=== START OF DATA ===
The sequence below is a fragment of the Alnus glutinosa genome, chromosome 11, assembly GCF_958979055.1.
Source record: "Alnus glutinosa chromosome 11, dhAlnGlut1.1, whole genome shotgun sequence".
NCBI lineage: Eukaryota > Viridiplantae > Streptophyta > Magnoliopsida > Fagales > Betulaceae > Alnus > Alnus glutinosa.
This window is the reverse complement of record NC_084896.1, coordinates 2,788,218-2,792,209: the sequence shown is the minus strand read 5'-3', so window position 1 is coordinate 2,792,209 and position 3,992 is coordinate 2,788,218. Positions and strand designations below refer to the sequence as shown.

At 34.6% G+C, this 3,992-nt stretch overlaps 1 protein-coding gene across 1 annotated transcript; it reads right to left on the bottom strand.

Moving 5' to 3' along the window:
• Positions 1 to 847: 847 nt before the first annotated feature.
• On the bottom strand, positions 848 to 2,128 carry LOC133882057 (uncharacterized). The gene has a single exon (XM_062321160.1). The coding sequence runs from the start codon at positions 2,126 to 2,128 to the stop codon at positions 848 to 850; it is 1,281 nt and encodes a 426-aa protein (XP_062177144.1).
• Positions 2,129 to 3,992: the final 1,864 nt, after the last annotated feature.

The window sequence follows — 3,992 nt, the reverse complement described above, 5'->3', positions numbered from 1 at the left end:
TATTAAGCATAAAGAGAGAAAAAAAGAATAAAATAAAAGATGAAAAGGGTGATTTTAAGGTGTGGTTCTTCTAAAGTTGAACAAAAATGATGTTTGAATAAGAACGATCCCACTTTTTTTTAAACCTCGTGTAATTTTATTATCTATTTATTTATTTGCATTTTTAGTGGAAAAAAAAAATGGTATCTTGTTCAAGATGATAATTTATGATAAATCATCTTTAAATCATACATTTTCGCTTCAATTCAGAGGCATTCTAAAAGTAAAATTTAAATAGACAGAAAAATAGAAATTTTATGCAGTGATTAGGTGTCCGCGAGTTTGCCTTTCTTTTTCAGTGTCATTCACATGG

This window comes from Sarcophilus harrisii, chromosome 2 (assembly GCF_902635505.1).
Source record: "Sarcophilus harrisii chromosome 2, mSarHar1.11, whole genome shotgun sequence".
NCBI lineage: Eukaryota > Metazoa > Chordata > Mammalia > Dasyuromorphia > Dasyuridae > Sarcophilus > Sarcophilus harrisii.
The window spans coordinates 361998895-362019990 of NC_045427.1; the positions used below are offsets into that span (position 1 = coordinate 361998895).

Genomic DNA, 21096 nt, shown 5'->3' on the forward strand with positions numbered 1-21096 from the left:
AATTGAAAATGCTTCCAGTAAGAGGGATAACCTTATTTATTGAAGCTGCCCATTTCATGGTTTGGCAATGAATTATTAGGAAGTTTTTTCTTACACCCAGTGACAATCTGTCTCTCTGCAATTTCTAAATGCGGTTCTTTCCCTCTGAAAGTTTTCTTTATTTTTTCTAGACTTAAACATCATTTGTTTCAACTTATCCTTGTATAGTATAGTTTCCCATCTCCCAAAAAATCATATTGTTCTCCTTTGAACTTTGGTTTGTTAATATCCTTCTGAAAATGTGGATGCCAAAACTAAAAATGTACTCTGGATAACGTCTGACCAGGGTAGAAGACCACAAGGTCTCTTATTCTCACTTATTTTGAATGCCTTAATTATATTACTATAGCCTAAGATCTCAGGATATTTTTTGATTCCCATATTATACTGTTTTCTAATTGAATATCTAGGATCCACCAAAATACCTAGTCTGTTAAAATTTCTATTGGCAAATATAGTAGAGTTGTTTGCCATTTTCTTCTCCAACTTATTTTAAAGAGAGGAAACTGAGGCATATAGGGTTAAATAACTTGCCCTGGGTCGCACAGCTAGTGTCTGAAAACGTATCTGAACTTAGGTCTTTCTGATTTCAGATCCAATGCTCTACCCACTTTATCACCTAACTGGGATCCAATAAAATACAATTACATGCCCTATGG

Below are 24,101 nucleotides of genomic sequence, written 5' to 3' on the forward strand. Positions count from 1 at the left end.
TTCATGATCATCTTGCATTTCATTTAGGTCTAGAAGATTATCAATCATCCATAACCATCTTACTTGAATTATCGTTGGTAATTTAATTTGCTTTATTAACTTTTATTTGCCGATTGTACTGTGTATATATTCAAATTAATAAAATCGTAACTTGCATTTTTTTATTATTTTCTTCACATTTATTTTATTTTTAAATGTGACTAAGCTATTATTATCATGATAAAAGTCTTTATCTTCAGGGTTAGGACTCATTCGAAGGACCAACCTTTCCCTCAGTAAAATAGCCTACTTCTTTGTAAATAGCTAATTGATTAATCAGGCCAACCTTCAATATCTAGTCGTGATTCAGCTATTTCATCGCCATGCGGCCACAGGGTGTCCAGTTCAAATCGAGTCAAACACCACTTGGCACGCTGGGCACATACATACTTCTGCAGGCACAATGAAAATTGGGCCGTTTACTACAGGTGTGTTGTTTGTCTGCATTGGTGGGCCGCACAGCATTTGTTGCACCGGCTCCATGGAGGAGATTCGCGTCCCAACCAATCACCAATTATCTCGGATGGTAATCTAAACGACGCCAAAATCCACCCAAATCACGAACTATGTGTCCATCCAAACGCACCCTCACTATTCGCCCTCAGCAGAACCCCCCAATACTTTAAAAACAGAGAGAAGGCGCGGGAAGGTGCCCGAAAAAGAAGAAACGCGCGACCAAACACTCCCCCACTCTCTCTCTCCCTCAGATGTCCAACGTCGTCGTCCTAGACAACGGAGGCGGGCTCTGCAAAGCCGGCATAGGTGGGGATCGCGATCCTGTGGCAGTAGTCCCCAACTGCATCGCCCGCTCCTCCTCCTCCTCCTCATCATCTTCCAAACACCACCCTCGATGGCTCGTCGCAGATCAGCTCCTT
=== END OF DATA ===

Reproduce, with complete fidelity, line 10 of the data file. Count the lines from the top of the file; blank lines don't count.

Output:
The window sequence follows — 3,992 nt, the reverse complement described above, 5'->3', positions numbered from 1 at the left end: